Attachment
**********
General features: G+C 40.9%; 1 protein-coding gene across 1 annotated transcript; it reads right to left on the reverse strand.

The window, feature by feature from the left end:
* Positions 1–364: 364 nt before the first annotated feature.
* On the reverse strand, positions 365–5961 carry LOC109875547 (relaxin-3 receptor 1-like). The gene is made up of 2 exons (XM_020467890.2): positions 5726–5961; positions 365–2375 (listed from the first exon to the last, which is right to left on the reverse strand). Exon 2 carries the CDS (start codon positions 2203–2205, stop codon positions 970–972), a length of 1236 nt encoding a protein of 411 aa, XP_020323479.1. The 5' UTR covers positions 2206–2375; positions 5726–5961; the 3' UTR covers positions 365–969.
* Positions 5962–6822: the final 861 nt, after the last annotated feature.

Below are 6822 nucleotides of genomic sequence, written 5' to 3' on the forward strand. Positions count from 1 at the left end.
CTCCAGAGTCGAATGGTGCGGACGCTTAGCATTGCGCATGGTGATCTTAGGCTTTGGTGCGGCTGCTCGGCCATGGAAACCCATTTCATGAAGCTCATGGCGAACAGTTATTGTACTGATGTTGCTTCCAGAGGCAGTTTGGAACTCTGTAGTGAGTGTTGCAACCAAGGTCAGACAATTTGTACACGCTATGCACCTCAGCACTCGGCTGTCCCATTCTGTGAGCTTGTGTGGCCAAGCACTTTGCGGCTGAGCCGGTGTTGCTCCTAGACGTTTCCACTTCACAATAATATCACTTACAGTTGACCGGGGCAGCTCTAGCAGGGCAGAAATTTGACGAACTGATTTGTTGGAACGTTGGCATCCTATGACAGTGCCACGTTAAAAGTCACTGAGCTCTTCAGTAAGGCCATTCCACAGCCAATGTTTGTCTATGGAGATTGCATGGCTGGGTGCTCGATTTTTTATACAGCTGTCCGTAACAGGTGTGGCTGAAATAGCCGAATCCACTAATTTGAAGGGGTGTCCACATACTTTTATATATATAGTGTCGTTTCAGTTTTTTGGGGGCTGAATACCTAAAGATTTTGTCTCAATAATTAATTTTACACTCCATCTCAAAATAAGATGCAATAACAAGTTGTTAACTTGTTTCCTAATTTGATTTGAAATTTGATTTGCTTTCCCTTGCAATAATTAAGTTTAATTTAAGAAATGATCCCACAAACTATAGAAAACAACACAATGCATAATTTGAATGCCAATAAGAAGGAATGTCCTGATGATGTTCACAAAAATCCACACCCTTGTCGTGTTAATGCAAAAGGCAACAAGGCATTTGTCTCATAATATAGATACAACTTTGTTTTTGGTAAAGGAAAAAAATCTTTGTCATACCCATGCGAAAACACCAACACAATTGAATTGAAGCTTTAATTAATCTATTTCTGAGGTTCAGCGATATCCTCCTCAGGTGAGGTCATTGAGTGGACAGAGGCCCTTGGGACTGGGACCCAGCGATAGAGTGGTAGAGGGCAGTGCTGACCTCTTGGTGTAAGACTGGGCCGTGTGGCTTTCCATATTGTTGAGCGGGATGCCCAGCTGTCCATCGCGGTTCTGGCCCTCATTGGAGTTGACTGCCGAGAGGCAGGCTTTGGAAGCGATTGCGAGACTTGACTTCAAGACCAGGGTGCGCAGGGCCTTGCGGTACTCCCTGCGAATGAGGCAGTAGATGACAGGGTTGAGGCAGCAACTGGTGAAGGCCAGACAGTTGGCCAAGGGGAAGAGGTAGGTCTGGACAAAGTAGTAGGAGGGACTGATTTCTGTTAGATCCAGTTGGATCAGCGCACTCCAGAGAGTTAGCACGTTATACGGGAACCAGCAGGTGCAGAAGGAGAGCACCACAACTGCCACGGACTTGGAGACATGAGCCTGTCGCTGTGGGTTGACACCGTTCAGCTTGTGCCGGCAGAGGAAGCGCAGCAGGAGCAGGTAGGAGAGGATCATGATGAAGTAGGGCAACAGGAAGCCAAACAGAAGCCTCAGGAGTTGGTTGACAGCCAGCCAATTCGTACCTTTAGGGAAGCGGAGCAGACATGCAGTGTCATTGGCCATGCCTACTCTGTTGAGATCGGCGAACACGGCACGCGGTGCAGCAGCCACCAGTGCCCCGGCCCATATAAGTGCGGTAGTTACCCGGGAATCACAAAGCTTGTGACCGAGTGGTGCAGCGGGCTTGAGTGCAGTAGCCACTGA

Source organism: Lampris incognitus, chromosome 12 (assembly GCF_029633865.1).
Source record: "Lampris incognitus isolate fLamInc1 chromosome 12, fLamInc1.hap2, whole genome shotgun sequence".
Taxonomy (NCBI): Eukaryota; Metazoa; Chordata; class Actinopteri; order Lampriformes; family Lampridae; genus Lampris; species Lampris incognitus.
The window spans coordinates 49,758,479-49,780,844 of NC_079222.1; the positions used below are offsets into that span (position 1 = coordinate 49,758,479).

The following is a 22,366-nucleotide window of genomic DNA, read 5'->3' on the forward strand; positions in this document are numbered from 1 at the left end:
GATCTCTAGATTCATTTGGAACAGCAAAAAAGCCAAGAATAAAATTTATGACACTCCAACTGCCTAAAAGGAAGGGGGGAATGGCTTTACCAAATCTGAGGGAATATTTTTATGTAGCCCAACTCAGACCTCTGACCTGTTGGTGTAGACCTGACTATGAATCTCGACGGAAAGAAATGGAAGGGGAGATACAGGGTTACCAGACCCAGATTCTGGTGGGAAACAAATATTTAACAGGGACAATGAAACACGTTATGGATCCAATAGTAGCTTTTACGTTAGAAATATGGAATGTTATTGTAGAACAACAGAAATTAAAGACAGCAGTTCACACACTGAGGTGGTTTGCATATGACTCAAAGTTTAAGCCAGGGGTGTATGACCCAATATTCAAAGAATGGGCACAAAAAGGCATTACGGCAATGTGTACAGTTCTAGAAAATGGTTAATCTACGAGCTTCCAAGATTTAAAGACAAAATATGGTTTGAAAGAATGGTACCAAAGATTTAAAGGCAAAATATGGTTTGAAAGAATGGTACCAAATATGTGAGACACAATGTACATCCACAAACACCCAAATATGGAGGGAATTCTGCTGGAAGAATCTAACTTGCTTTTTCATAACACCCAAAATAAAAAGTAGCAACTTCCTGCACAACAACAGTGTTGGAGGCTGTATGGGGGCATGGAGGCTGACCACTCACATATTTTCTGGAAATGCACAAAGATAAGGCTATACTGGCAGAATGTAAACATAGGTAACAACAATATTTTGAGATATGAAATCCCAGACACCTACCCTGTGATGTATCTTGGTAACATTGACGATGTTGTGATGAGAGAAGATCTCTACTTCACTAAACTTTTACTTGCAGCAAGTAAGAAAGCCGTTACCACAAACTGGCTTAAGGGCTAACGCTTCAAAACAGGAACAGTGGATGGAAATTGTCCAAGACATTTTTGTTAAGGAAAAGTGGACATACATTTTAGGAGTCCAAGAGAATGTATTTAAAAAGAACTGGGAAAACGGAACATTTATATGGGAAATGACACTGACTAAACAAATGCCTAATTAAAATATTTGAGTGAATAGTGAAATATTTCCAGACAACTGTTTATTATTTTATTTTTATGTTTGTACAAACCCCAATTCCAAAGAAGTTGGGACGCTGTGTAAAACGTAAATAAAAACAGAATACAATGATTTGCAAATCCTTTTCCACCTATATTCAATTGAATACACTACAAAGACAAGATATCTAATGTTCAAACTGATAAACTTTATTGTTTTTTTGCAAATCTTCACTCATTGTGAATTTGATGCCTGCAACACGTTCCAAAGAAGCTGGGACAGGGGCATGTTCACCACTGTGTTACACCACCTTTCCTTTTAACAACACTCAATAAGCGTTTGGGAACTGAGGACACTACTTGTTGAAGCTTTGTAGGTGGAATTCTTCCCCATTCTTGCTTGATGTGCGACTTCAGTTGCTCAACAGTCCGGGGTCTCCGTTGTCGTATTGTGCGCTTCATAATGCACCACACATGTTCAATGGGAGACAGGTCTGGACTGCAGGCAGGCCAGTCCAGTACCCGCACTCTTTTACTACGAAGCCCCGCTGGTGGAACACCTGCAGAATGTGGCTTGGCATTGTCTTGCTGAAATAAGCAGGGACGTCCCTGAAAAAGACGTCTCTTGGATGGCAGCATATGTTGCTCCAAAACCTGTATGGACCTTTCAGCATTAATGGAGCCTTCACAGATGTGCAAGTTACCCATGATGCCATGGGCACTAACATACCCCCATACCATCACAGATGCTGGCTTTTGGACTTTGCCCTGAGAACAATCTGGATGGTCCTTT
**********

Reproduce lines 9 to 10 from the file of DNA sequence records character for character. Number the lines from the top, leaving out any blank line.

Source record: "Lampris incognitus isolate fLamInc1 chromosome 12, fLamInc1.hap2, whole genome shotgun sequence".
Taxonomy (NCBI): Eukaryota; Metazoa; Chordata; class Actinopteri; order Lampriformes; family Lampridae; genus Lampris; species Lampris incognitus.